Financials Are Under Pressure

The latest data on the S&P/ASX 200 Financials shows the 25 plus stocks in the index have collectively moved lower – and at a faster pace than the market. Though a little bounce today.

A range of factors are in play, including the bank tax, rising concerns about the banks exposure to property, and the risks of higher defaults in a low growth higher risk environment.

The bank credit default swap rate is higher, indicating higher funding costs and risks, and the yield curve is not helping.

Underlying this are the recent result rounds which showed that whilst volume may be up, net interest rates are not, and the pressure to slow loan growth, and lift margins will impact the competitive landscape and future volume growth.

Sell in May, and go away, possibly is good advice!

The Property Imperative Weekly – May 20th 2017

The latest edition of our weekly roundup of property, finance and economics review is available. We discuss the latest economic news, recent developments in the bank tax debate and the latest mortgage pricing and volume data.

Watch the video or read the transcript.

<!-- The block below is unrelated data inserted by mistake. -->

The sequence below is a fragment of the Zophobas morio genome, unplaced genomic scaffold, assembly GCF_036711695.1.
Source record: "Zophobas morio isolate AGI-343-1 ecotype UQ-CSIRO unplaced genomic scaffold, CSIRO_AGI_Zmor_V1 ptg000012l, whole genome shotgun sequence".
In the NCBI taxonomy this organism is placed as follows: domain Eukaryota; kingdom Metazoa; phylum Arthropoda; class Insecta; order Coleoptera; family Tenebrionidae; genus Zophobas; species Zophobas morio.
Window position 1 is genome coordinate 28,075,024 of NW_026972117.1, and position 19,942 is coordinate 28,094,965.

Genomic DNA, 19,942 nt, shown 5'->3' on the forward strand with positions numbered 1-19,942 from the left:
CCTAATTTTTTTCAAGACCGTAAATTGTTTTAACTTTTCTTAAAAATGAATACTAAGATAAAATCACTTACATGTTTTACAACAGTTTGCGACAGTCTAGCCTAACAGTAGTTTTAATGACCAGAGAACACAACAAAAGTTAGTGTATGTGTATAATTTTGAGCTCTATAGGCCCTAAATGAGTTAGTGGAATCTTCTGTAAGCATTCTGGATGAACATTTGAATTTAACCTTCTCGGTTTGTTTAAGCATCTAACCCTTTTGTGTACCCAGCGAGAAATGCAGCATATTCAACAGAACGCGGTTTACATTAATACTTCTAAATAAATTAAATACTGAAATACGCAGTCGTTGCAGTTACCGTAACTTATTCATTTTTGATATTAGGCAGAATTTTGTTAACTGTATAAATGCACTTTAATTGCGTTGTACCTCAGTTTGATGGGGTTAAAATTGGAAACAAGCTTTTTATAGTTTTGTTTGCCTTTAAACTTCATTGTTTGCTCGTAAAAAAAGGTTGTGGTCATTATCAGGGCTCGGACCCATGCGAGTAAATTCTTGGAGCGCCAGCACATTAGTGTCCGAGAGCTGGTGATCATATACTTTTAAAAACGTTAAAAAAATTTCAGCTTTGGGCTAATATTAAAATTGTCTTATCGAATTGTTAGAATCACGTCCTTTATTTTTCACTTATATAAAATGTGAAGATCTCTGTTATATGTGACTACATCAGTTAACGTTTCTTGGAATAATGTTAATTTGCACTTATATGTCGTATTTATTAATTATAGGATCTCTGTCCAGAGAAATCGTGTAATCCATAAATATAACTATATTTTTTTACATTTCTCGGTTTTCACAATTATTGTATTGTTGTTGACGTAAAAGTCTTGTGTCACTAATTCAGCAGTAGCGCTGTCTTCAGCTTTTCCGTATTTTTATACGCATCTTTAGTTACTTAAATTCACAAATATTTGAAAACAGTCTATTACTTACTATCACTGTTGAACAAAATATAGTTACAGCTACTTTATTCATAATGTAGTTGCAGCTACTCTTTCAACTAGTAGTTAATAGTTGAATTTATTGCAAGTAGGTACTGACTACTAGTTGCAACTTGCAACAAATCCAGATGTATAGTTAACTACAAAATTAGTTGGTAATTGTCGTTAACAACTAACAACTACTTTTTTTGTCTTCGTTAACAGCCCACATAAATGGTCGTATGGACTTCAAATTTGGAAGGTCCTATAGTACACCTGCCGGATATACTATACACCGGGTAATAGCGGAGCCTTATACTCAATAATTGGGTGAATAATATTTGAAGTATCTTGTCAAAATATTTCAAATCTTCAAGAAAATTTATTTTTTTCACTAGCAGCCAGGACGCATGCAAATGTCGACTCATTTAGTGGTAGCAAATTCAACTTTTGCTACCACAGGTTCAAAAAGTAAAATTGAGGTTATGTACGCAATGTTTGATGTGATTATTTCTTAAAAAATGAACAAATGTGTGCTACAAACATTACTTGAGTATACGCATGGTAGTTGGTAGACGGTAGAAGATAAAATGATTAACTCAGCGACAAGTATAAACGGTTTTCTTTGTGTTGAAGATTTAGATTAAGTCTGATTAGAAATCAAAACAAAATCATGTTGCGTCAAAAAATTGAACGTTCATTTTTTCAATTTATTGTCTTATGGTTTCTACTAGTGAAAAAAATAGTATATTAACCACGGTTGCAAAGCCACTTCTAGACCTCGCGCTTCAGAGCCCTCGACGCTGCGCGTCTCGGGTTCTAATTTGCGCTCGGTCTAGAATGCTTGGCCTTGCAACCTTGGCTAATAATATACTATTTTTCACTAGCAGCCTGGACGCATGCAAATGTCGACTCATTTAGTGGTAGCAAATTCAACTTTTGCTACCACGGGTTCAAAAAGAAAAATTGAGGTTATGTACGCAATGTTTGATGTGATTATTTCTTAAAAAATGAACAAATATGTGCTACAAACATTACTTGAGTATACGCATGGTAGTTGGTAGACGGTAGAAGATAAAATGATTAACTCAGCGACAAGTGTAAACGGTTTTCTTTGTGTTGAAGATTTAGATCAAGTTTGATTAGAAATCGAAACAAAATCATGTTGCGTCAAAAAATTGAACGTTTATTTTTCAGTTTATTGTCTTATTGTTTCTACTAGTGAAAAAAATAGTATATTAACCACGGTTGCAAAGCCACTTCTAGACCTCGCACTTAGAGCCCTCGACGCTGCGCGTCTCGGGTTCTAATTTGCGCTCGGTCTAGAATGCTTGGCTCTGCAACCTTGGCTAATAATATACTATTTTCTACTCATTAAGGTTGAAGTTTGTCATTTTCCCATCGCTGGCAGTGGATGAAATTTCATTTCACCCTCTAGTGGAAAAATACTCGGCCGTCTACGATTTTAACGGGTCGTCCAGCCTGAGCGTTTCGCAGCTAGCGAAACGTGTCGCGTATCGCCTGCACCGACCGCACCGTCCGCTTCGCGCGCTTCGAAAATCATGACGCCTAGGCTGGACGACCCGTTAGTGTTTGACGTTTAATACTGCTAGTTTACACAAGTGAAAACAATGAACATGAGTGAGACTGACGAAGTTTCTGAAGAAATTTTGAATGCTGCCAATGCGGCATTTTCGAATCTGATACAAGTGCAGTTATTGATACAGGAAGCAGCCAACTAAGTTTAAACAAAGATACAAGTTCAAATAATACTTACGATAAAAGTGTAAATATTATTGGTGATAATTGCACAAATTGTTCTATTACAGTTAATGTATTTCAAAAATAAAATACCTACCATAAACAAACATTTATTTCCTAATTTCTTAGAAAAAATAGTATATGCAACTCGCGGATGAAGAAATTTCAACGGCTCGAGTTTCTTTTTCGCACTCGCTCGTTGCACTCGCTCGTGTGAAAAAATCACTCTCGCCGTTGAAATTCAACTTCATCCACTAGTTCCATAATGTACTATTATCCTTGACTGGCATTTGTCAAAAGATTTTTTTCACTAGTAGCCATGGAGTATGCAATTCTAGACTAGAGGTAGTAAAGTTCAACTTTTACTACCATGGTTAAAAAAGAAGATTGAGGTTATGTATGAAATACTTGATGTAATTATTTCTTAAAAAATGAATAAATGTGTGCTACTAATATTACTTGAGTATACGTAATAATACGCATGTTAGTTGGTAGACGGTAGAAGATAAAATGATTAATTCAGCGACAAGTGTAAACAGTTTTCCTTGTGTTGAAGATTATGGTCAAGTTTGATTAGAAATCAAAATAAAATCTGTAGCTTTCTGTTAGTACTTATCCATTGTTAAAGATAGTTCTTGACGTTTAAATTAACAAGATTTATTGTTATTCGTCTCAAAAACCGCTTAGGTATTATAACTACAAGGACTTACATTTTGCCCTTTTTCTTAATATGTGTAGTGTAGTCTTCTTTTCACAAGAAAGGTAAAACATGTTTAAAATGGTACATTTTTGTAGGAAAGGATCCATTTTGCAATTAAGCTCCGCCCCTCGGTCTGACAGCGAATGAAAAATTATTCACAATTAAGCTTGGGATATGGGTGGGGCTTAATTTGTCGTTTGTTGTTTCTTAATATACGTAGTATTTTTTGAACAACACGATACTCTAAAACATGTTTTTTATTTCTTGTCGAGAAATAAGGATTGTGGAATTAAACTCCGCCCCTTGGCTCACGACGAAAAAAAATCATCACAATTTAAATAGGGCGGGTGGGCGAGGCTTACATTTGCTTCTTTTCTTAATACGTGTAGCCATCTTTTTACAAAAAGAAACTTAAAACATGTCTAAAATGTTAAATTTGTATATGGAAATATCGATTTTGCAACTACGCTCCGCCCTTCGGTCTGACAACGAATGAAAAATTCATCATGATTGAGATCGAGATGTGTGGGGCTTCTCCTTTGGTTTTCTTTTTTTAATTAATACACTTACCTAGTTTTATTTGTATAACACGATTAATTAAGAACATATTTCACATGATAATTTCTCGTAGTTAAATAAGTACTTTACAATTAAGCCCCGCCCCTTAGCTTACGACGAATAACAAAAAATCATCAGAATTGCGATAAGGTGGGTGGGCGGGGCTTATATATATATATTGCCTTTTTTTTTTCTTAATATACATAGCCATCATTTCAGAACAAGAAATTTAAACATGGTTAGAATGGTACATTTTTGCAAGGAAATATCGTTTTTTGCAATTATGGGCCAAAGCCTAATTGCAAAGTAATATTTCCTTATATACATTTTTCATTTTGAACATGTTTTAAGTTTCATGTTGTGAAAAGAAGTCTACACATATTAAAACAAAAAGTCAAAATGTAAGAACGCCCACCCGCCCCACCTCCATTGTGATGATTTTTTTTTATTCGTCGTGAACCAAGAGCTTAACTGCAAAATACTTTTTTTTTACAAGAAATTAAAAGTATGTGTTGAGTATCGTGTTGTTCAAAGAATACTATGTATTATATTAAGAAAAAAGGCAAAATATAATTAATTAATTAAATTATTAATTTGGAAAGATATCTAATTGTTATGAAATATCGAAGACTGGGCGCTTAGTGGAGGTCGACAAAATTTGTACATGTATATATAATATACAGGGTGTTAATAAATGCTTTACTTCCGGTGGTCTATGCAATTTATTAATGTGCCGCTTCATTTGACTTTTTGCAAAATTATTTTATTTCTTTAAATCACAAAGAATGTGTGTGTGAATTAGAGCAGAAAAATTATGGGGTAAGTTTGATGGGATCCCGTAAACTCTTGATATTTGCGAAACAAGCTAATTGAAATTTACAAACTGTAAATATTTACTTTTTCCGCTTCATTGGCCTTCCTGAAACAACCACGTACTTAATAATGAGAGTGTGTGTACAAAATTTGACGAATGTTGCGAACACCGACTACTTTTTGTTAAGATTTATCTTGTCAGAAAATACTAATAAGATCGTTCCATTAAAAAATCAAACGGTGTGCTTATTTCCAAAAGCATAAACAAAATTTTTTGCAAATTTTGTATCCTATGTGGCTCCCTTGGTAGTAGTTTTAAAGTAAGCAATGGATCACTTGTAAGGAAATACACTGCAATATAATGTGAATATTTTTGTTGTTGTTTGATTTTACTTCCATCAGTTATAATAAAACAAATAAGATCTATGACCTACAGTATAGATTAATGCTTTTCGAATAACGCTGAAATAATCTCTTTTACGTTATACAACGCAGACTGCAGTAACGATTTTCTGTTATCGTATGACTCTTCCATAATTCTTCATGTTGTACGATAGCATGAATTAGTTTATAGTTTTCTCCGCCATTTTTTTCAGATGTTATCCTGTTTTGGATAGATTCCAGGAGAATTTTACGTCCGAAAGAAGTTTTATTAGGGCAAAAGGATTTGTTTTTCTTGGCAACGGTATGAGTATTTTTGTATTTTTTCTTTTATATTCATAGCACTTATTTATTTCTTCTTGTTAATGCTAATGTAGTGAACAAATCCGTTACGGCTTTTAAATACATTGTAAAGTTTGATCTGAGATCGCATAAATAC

This week, the latest updates from the ABS showed that the trend unemployment rate stuck at 5.8%, thanks to a large rise in part-time employment. In fact, employment was up by a very strong 37,400 in April after increasing by a massive 60,000 in March but the total hours worked was reported to have fallen by 0.3% in April and was down by 0.1% over the past two months. This may be because of changes in the ABS sampling. Many commentators suggest the true position in worse, but we do know that unemployment was above 7% in South Australia, and the number of older people seeking work also rose.

The latest wages data, showed that the seasonally adjusted Wage Price Index rose 0.5 per cent in the March quarter 2017 and 1.9 per cent over the year, according to ABS figures. This makes a bit of a joke  of the strong wages growth rates predicated in the recent budget.

The seasonally adjusted, Wage Price Index has recorded quarterly wages growth in the range of 0.4 to 0.6 per cent for the last 12 quarters. However, private sector wages rose 1.8 per cent whilst public sector wages grew 2.4 per cent, so public servants are doing better than the rest of the population.